Solving integro-differential equations arising in material science

szymon_sobieszek_zdjMy name is Szymon Sobieszek and currently I am a fourth-year Applied Mathematics student at the Faculty of Pure and Applied Mathematics, Wrocław University of Science and Technology, Poland.

My scientific interests are mostly aimed at the deterministic methods in industrial mathematics. In connection to these, I have recently (July 17) participated in 30th edition of the ECMI Modelling Week which took place in Sofia, Bulgaria. During this event, students from all over the Europe were working in small groups (under a supervision of the instructor) on projects that were based on the real-life problems. The task of my group was to find the optimal shape of an electric motor, that is the shape which produced the highest torque. To solve this task we had to use our knowledge gained during mathematical studies on such courses as partial differential equations, numerical methods and optimization. I believe that participating in such projects and seeing how one can use (sometimes quite abstract) university knowledge to overcome industrial problems can be highly motivating for future study.

Apart from that, I am currently working on my undergraduate thesis under supervision of Łukasz Płociniczak, PhD. It is closely connected to the publication that we’ve recently submitted. It concerns numerical schemes in integro-differential equations with Erdelyi-Kober (E-K) fractional operator. We have there proposed two different ways of discretizing it and proved their errors asymptotic behaviour. Investigating them is very important in every numerical-connected work. It gives us some criterion based on which we can choose one method over the others. In the picture below you can see error’s asymptotic behaviour of the two kind of discretizing operators, denoted by L and K (with superscripts corresponding with variants of operators – “r” stands for rectangular rule and “t” for trapezoidal rule). For fixed evaluation interval, the “ratio” denotes the ratio of numerical evaluation of the E-K operator on a test function and the analytical value which was found by us. As we can see with increasing number of interval divisions n, the ratio converges to the unity what confirms our theoretical studies.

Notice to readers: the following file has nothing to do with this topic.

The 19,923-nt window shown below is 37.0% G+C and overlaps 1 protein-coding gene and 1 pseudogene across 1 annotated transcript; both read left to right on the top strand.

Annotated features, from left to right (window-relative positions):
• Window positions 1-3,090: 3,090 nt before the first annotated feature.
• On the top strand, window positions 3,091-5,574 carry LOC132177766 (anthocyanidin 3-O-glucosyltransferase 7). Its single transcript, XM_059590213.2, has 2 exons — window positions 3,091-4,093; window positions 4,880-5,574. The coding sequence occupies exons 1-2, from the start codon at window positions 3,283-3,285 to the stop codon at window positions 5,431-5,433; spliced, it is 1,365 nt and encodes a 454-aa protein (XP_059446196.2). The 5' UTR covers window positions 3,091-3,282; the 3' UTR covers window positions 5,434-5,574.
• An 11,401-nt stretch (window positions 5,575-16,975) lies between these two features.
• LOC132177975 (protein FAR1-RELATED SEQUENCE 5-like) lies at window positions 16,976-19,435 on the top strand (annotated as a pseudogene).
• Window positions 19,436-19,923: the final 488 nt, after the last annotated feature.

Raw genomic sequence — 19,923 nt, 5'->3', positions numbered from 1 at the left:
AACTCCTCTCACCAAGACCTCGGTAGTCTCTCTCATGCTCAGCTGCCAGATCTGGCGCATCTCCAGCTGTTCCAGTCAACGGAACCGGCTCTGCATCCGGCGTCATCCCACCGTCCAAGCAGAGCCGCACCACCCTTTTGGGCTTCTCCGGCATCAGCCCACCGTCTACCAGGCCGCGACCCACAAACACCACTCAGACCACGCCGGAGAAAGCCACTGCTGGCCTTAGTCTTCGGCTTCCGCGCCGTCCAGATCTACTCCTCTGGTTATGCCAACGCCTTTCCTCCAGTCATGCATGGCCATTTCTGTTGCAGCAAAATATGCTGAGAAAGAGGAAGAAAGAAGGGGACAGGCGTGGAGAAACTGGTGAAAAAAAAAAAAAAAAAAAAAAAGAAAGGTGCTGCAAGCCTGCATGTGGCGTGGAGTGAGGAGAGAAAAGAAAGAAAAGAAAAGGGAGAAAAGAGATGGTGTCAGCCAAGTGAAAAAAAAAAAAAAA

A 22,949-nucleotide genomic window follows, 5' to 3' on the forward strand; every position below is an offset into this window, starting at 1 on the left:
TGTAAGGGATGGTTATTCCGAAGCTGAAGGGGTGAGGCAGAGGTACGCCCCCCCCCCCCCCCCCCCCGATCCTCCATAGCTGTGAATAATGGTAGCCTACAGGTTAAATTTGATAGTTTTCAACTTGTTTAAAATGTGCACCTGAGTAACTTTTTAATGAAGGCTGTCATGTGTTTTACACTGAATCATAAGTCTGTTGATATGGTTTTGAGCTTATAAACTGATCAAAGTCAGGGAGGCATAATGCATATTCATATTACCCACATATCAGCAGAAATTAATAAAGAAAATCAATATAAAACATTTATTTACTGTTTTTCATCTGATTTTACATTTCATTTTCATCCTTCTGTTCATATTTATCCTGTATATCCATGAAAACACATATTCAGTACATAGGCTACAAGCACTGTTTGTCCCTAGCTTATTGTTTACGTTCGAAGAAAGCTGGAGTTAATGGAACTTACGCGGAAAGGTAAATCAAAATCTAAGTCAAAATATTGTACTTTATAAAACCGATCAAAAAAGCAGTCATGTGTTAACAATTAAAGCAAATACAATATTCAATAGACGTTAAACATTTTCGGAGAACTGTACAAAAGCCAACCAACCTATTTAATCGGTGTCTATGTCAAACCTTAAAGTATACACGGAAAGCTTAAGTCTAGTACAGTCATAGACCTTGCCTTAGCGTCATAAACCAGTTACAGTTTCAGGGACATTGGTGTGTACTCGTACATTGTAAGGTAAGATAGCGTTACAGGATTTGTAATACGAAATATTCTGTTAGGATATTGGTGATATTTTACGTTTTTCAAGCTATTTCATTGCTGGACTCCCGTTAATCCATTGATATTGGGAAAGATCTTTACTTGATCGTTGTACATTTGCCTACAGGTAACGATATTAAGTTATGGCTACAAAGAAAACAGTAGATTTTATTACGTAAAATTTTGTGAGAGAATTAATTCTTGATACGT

As you can see, the precision of the algorithms vary, which was one of the properties we wanted to show.

The significance of the acquired results is particularly important from the applied point of view. As some recent experiments have shown, certain building materials exhibit different than usual pace of moisture infiltration. This phenomenon is known as an anomalous diffusion and the equation I am investigating models its particular case (subdiffusion). Knowing how water percolates porous media of great complexity is very important from the point of view of construction engineering. Having an efficient numerical method of solving these complicated problems can greatly aid the experiment. In my opinion, it is an interesting and rewarding field of study.